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Global Paralympic body mourns Stephen Hawking, praises his work, legacy

  PYEONGCHANG, March 14 (Xinhua) -- The global Paralympic body mourned the passing of renowned British physicist Stephen Hawking on Wednesday, praising his work and legacy that spanned a 76-year lifetime.

  "Professor Stephen Hawking was an extraordinary man and a pioneer for all people with an impairment around the world. He embodied the word ability more than anyone," Andrew Parsons, president of the International Paralympic Committee (IPC), said in a statement.

  Hawking died at his home in the British university city of Cambridge in the early hours of Wednesday (local time) at the age of 76.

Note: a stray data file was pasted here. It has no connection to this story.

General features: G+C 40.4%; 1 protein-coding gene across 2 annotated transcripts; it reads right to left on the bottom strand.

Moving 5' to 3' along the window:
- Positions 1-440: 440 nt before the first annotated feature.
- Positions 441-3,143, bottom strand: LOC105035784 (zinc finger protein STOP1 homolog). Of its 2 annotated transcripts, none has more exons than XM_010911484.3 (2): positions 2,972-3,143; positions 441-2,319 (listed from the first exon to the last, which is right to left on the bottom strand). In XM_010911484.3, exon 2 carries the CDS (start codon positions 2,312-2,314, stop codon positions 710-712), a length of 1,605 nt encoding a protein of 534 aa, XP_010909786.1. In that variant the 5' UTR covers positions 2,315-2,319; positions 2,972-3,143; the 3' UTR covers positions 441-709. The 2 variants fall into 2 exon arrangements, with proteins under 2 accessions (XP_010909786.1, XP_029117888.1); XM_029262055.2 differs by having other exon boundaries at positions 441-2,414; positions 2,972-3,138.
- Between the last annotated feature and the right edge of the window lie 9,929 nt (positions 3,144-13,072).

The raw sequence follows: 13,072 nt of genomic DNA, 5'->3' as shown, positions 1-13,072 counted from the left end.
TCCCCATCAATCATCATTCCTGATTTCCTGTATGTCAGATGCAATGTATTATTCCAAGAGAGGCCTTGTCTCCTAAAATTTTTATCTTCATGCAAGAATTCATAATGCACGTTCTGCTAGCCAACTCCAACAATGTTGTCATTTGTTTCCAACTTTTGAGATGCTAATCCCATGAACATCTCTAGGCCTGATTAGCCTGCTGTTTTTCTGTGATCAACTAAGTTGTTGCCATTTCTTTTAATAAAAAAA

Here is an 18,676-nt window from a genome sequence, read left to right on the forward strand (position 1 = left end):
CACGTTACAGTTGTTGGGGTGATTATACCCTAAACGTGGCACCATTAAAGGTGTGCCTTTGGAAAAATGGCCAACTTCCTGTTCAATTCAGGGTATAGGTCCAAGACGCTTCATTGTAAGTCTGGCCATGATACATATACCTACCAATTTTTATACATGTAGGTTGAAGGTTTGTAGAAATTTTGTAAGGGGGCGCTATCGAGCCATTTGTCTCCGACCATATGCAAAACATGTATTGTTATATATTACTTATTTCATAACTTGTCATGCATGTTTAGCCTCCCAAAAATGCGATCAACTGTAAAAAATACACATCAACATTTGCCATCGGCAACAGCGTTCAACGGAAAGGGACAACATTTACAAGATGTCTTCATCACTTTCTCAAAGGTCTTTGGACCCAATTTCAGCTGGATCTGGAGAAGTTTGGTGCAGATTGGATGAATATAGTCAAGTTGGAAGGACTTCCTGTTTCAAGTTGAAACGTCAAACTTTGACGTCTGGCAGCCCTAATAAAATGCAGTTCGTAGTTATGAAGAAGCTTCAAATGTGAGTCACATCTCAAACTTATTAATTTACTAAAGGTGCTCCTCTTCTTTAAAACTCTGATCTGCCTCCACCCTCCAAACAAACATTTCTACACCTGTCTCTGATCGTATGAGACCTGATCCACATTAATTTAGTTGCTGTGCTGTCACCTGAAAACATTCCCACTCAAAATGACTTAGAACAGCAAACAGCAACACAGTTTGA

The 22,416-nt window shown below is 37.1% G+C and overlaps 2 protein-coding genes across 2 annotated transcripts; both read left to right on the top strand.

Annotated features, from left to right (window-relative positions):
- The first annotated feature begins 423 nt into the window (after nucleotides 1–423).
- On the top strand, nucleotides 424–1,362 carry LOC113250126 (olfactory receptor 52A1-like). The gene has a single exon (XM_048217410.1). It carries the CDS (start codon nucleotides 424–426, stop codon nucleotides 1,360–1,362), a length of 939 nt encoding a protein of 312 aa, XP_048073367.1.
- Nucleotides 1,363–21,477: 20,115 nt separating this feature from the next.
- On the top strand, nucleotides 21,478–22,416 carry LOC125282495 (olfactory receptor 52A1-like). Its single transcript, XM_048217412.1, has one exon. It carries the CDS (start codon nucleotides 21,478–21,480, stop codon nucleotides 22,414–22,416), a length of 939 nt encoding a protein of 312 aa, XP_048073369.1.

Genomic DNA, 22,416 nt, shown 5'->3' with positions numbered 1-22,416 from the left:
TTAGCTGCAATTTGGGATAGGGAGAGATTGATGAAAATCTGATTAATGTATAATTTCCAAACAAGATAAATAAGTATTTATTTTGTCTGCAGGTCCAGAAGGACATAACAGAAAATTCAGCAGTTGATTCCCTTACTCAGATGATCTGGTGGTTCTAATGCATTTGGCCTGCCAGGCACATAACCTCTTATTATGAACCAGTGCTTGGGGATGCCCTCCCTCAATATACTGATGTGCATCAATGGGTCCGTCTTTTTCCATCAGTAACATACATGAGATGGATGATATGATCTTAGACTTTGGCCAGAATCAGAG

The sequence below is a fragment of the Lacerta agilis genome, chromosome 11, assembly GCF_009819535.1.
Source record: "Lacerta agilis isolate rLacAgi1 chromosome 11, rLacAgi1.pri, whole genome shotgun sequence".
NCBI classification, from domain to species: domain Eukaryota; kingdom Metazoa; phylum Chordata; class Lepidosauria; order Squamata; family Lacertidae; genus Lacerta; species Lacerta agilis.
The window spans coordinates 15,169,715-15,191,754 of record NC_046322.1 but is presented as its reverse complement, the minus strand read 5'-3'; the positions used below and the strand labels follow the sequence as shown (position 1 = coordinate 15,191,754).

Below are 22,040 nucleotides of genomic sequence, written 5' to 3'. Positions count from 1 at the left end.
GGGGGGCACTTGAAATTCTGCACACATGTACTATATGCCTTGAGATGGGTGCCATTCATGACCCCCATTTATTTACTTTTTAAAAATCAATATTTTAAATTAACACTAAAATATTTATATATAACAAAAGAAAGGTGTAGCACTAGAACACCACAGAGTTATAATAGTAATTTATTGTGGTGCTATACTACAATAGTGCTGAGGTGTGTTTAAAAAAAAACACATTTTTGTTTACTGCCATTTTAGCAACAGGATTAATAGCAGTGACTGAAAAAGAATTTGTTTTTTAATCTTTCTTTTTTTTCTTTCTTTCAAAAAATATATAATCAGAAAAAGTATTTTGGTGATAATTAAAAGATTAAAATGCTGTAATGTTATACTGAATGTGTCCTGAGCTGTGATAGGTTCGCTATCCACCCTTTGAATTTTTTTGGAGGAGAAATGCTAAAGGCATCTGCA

The legendary figure in the modern history of physics is known for his work with black holes and relativity. He was bound to a wheelchair after contracting a motor neuron disease in 1963 at the age of 21.

  "In the Paralympic Movement we always say that paraathletes see challenges as opportunities to do things differently. Although not a paraathlete, Hawking did just that, finding innovative solutions to overcome his disability and continue his ground-breaking work as a world-leading physicist," said the IPC head.

  Hawking delivered a message of hope and optimism at the opening ceremony of the London 2012 Paralympic Games. The news comes as the PyeongChang 2018 Paralympic Games entered Day 5 on Wednesday.

  "We are eternally grateful that he was involved in the London 2012 Paralympic Games, and his words from the opening ceremony were truly magical," recalled Parsons.